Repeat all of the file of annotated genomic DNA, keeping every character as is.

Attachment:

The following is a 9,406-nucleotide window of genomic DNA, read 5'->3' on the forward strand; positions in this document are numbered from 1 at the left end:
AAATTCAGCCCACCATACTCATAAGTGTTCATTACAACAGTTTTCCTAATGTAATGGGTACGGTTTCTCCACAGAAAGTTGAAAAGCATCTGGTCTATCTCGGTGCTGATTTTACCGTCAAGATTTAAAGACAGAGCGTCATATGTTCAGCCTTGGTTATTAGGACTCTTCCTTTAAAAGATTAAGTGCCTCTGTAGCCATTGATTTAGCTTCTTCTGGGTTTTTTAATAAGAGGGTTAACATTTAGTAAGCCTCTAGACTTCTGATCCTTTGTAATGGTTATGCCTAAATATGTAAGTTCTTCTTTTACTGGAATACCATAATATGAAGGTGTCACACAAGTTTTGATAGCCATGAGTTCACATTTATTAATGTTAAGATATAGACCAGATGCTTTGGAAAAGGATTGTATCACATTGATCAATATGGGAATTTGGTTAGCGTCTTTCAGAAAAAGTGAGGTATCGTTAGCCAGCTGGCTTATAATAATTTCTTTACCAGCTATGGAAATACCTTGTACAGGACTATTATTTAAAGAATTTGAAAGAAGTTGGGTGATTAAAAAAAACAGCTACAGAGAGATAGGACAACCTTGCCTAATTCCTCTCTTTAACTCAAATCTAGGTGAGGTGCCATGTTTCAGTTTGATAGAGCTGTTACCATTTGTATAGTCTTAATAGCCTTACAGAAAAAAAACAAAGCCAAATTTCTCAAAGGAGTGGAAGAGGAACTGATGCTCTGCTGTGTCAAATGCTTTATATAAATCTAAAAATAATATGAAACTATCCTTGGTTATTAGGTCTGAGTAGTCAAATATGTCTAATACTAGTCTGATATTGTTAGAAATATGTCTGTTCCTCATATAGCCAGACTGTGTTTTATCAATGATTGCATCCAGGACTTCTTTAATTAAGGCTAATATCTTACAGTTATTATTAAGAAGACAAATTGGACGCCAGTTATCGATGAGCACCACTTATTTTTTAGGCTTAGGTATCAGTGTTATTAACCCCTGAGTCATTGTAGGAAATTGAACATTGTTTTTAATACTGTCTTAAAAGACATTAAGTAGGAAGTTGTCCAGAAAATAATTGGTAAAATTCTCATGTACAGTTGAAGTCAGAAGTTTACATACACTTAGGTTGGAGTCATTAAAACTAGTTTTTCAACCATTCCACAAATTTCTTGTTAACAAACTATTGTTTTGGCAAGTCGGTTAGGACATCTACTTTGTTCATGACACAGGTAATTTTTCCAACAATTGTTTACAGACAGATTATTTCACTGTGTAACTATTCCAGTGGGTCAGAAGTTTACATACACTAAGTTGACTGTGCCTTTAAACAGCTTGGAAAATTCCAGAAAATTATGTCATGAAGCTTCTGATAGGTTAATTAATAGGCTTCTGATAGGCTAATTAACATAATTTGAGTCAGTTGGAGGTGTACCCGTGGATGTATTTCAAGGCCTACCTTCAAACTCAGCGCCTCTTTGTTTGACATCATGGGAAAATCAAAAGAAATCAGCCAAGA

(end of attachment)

The following is a 9,406-nucleotide window of genomic DNA, read 5'->3' on the forward strand; positions in this document are numbered from 1 at the left end:
AAATTCAGCCCACCATACTCATAAGTGTTCATTACAACAGTTTTCCTAATGTAATGGGTACGGTTTCTCCACAGAAAGTTGAAAAGCATCTGGTCTATCTCGGTGCTGATTTTACCGTCAAGATTTAAAGACAGAGCGTCATATGTTCAGCCTTGGTTATTAGGACTCTTCCTTTAAAAGATTAAGTGCCTCTGTAGCCATTGATTTAGCTTCTTCTGGGTTTTTTAATAAGAGGGTTAACATTTAGTAAGCCTCTAGACTTCTGATCCTTTGTAATGGTTATGCCTAAATATGTAAGTTCTTCTTTTACTGGAATACCATAATATGAAGGTGTCACACAAGTTTTGATAGCCATGAGTTCACATTTATTAATGTTAAGATATAGACCAGATGCTTTGGAAAAGGATTGTATCACATTGATCAATATGGGAATTTGGTTAGCGTCTTTCAGAAAAAGTGAGGTATCGTTAGCCAGCTGGCTTATAATAATTTCTTTACCAGCTATGGAAATACCTTGTACAGGACTATTATTTAAAGAATTTGAAAGAAGTTGGGTGATTAAAAAAAACAGCTACAGAGAGATAGGACAACCTTGCCTAATTCCTCTCTTTAACTCAAATCTAGGTGAGGTGCCATGTTTCAGTTTGATAGAGCTGTTACCATTTGTATAGTCTTAATAGCCTTACAGAAAAAAAACAAAGCCAAATTTCTCAAAGGAGTGGAAGAGGAACTGATGCTCTGCTGTGTCAAATGCTTTATATAAATCTAAAAATAATATGAAACTATCCTTGGTTATTAGGTCTGAGTAGTCAAATATGTCTAATACTAGTCTGATATTGTTAGAAATATGTCTGTTCCTCATATAGCCAGACTGTGTTTTATCAATGATTGCATCCAGGACTTCTTTAATTAAGGCTAATATCTTACAGTTATTATTAAGAAGACAAATTGGACGCCAGTTATCGATGAGCACCACTTATTTTTTAGGCTTAGGTATCAGTGTTATTAACCCCTGAGTCATTGTAGGAAATTGAACATTGTTTTTAATACTGTCTTAAAAGACATTAAGTAGGAAGTTGTCCAGAAAATAATTGGTAAAATTCTCATGTACAGTTGAAGTCAGAAGTTTACATACACTTAGGTTGGAGTCATTAAAACTAGTTTTTCAACCATTCCACAAATTTCTTGTTAACAAACTATTGTTTTGGCAAGTCGGTTAGGACATCTACTTTGTTCATGACACAGGTAATTTTTCCAACAATTGTTTACAGACAGATTATTTCACTGTGTAACTATTCCAGTGGGTCAGAAGTTTACATACACTAAGTTGACTGTGCCTTTAAACAGCTTGGAAAATTCCAGAAAATTATGTCATGAAGCTTCTGATAGGTTAATTAATAGGCTTCTGATAGGCTAATTAACATAATTTGAGTCAGTTGGAGGTGTACCCGTGGATGTATTTCAAGGCCTACCTTCAAACTCAGCGCCTCTTTGTTTGACATCATGGGAAAATCAAAAGAAATCAGCCAAGA